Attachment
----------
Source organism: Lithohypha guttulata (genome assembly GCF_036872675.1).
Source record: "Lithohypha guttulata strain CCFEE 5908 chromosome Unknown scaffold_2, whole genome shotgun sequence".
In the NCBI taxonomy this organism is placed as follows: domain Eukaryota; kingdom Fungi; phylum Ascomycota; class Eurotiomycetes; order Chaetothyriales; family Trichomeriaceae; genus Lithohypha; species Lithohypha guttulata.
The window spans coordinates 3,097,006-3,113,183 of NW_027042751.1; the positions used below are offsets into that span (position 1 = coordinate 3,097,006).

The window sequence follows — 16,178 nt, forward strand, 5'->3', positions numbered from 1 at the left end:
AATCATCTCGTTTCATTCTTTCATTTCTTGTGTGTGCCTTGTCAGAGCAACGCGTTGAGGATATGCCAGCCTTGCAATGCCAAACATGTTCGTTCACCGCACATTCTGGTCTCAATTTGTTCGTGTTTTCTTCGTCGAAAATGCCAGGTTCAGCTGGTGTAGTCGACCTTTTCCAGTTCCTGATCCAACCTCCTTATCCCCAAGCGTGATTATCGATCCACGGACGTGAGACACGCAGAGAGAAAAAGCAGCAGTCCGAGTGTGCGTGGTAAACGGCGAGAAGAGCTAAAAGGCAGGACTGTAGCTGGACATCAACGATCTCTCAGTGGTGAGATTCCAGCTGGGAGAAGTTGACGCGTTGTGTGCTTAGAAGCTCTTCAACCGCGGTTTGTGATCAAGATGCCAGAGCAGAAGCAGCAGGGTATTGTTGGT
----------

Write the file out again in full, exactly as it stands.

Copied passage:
Source organism: Lithohypha guttulata (genome assembly GCF_036872675.1).
Source record: "Lithohypha guttulata strain CCFEE 5908 chromosome Unknown scaffold_2, whole genome shotgun sequence".
In the NCBI taxonomy this organism is placed as follows: domain Eukaryota; kingdom Fungi; phylum Ascomycota; class Eurotiomycetes; order Chaetothyriales; family Trichomeriaceae; genus Lithohypha; species Lithohypha guttulata.
The window spans coordinates 3,097,006-3,113,183 of NW_027042751.1; the positions used below are offsets into that span (position 1 = coordinate 3,097,006).

The window sequence follows — 16,178 nt, forward strand, 5'->3', positions numbered from 1 at the left end:
AATCATCTCGTTTCATTCTTTCATTTCTTGTGTGTGCCTTGTCAGAGCAACGCGTTGAGGATATGCCAGCCTTGCAATGCCAAACATGTTCGTTCACCGCACATTCTGGTCTCAATTTGTTCGTGTTTTCTTCGTCGAAAATGCCAGGTTCAGCTGGTGTAGTCGACCTTTTCCAGTTCCTGATCCAACCTCCTTATCCCCAAGCGTGATTATCGATCCACGGACGTGAGACACGCAGAGAGAAAAAGCAGCAGTCCGAGTGTGCGTGGTAAACGGCGAGAAGAGCTAAAAGGCAGGACTGTAGCTGGACATCAACGATCTCTCAGTGGTGAGATTCCAGCTGGGAGAAGTTGACGCGTTGTGTGCTTAGAAGCTCTTCAACCGCGGTTTGTGATCAAGATGCCAGAGCAGAAGCAGCAGGGTATTGTTGGT